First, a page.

Pearls of Wisdom: Choices for Menopausal Hot Flashes
A 52-year-old woman has been having hot flashes 12 to 15 times a day for almost 6 months, causing a strong negative impact on her work and sleep. She has a history of stage 1 breast cancer (estrogen receptor-negative) 10 years prior.
Which therapeutic option might be best for her to try?
A. Conjugated estrogen, 0.625 mg/d
B. Conjugated estrogen, 0.31 mg/d
What is the correct answer?
(Answer and discussion on next page)
Louis Kuritzky, MD, has been involved in medical education since the 1970s. Drawing upon years of clinical experience, he has crafted each year for almost 3 decades a collection of items that are often underappreciated by clinicians, yet important for patients. These “Pearls of Wisdom” often highlight studies that may not have gotten traction within the clinical community and/or may have been overlooked since their time of publishing, but warrant a second look.
Now, for the first time, Dr Kuritzky is sharing with the Consultant360 audience. Sign up today to receive new advice each week.
When women reach midlife maturity and beyond, they are often bothered by hot flashes. Because men don’t experience hot flashes except in extraordinary circumstances of hormone deprivation, it may be difficult for male clinicians to understand the burden associated with them.
In typical trials of women who are experiencing adverse menopausal symptoms, hot flashes are described as experiences that last as long as 4 to 6 minutes; are associated with intense flushing, a sensation of heat, and sweating; and occur as often as 12 to 15 times a day. Hot flashes don’t respect the clock, either, so women may experience disturbed sleep because they are awakened once or twice a night by hot flashes. Hot flashes can be a major issue for many women that sometimes lasts for years.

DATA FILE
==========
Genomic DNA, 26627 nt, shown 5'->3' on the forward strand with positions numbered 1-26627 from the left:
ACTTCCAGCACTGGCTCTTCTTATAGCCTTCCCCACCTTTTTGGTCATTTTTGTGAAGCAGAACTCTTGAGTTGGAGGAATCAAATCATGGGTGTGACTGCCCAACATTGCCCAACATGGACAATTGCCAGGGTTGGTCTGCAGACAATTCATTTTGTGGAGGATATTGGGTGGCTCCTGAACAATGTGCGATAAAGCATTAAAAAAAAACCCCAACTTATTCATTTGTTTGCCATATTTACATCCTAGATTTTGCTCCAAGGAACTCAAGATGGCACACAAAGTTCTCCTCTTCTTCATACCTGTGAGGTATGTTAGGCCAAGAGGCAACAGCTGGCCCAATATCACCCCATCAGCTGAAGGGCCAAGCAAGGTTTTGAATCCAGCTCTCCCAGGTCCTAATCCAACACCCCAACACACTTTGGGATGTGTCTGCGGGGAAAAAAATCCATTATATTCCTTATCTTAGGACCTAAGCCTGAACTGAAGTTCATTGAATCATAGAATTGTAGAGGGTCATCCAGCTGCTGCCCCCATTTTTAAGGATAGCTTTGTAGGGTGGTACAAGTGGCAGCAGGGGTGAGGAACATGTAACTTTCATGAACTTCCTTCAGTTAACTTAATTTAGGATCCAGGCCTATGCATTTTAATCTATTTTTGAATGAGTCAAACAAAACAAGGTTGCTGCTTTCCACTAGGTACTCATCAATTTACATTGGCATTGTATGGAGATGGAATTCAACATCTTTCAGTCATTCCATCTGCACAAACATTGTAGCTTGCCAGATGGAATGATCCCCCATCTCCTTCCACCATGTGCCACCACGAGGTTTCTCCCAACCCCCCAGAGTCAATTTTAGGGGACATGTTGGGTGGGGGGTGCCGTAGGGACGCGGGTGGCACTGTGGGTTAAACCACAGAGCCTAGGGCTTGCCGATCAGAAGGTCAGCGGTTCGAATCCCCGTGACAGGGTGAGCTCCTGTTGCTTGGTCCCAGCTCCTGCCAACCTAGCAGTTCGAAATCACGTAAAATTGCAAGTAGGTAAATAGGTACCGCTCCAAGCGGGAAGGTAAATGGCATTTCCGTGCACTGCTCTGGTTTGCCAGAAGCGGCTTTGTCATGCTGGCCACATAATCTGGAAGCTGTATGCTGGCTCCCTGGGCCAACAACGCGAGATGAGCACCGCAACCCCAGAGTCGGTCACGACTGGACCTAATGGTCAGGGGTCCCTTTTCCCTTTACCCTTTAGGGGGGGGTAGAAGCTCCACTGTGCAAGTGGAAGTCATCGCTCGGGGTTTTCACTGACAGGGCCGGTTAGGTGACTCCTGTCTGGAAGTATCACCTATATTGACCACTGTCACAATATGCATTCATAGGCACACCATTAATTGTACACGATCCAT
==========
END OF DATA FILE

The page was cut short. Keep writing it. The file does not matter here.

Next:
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Study: Exercise Eases Hot Flashes During Menopause
Our patient has a history of breast cancer, so one would be most reluctant to prescribe typical hormone replacement therapy. Whether or not hormone therapy is absolutely contraindicated in this situation has been debated, but it is probably best to avoid that course of treatment if possible.
So what about gabapentin or duloxetine?
Researchers conducted a randomized, double-blind, placebo-controlled trial of 60 postmenopausal women aged 35 to 60, directly comparing a nonestrogen treatment against estrogen.1 All participants had reported at least 50 hot flashes per week for at least the previous 2 months, and they were randomly assigned to recieve either gabapentin titrated to 2400 mg/d (n=20), traditional therapy with 0.625 mg/d of conjugated estrogens (n=20), or placebo (n=20) for 12 weeks.
Overall, despite a small decline in hot flashes observed in participants assigned to placebo, estrogen and gabapentin markedly outperformed placebo.
Hot Flashes: Estrogen Alternative1
After 1 week of treatment, gabapentin was associated with moderate improvement in the average number of hot flashes the women experienced. By 2 to 4 weeks, both gabapentin and estrogen were associated with significant improvement. By 12 weeks, the results with gabapentin and estrogen were nearly indistinguishable.
What’s the “Take-Home”?
The authors conclude that, despite the small size of the study, the results appear to indicate that gabapentin is as effective as estrogen in the treatment of hot flashes. Luckily, we already have a good deal of comfort with the safety and efficacy profile of gabapentin. In women with hot flashes who cannot take estrogen, are other choices are available.
1. Reddy SY, Warner H, Guttuso T Jr, et al. Gabapentin, estrogen, and placebo for treating hot flushes: a randomized controlled trial. Obstet Gynecol. 2006;108(1):41-48.